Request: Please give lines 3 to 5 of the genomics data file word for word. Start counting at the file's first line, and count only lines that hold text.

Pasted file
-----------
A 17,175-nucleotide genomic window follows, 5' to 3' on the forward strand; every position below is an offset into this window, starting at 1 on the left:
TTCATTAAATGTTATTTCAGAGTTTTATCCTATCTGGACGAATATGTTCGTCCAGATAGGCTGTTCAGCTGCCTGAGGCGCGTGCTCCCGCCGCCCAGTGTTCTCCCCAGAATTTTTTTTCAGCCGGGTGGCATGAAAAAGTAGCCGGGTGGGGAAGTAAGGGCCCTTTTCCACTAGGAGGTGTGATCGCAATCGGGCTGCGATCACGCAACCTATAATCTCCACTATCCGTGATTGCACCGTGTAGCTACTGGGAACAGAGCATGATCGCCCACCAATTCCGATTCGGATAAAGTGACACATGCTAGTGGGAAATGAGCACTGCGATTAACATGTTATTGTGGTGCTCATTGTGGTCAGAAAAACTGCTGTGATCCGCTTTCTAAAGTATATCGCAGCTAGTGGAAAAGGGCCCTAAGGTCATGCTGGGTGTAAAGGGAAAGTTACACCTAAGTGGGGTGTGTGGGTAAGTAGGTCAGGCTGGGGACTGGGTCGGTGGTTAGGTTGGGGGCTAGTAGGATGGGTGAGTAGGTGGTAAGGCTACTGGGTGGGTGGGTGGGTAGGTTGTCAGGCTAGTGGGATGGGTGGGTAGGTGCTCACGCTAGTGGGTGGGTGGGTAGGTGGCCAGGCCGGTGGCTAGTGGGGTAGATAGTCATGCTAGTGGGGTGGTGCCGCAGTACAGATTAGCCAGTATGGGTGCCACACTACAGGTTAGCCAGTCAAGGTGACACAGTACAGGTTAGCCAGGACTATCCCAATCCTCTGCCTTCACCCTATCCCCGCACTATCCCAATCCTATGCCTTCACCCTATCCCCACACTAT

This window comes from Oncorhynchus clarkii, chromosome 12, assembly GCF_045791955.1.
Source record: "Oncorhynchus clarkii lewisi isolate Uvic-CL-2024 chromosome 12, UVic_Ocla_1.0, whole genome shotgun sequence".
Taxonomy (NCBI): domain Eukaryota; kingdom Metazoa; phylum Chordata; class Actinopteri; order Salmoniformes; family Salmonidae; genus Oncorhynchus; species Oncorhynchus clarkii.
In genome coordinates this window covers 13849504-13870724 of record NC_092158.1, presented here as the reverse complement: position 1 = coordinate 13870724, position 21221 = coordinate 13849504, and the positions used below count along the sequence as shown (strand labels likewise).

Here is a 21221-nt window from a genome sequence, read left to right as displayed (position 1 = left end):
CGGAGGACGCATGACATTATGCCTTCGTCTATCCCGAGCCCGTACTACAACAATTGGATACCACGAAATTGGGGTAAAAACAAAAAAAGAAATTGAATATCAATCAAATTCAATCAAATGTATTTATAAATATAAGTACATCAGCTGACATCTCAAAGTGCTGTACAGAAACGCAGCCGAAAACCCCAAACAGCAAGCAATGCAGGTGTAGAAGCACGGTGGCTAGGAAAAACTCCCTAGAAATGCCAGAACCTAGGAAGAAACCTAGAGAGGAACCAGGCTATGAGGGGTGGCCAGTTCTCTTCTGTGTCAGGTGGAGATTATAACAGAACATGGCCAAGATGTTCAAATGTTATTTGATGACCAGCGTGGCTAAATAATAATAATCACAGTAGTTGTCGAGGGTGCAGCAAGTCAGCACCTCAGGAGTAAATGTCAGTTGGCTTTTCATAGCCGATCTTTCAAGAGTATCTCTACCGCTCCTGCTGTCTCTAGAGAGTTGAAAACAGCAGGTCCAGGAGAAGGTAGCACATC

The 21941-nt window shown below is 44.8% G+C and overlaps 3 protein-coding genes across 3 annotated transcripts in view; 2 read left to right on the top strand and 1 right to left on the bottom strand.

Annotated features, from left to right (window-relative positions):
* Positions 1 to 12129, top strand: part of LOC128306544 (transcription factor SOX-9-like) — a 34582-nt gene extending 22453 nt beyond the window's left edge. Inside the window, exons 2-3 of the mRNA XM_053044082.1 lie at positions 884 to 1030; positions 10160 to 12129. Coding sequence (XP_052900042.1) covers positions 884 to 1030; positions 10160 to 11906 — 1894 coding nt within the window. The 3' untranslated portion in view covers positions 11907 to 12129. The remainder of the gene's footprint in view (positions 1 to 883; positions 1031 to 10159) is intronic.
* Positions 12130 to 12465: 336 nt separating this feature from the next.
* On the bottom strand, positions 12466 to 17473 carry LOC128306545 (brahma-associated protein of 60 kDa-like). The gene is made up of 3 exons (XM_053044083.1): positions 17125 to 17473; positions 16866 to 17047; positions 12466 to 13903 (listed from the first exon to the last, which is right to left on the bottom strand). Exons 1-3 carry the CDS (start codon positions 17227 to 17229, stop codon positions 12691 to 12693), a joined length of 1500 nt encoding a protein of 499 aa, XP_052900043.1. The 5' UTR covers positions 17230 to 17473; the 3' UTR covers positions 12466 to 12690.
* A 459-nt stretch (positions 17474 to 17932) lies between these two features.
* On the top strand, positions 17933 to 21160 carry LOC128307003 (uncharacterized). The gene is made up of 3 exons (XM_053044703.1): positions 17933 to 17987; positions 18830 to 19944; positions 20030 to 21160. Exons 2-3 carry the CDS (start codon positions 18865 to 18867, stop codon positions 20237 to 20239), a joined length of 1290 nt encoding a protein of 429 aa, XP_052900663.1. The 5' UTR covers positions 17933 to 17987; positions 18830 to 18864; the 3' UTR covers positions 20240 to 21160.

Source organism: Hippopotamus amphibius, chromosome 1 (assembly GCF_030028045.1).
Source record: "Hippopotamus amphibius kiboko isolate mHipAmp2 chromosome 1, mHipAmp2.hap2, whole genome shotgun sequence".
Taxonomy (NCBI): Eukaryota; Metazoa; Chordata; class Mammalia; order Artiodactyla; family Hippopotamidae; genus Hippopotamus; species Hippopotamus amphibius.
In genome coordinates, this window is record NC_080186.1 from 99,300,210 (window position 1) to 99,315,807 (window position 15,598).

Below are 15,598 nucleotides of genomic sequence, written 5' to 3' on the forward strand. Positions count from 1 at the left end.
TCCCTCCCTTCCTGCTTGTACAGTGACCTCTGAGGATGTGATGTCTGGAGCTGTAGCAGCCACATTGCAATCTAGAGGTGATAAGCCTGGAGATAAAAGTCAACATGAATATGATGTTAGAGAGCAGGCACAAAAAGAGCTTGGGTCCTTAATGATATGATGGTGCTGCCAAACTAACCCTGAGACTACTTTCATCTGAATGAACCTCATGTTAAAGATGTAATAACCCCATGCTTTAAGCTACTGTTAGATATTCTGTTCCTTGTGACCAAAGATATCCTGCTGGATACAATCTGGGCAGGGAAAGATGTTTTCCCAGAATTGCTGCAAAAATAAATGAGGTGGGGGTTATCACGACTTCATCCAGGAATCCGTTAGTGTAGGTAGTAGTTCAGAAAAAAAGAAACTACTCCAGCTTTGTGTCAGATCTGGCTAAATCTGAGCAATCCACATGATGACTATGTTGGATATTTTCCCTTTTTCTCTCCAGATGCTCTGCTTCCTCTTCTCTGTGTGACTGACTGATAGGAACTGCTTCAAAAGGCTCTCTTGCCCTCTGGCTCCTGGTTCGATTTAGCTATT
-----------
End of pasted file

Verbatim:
This window comes from Oncorhynchus clarkii, chromosome 12, assembly GCF_045791955.1.
Source record: "Oncorhynchus clarkii lewisi isolate Uvic-CL-2024 chromosome 12, UVic_Ocla_1.0, whole genome shotgun sequence".
Taxonomy (NCBI): domain Eukaryota; kingdom Metazoa; phylum Chordata; class Actinopteri; order Salmoniformes; family Salmonidae; genus Oncorhynchus; species Oncorhynchus clarkii.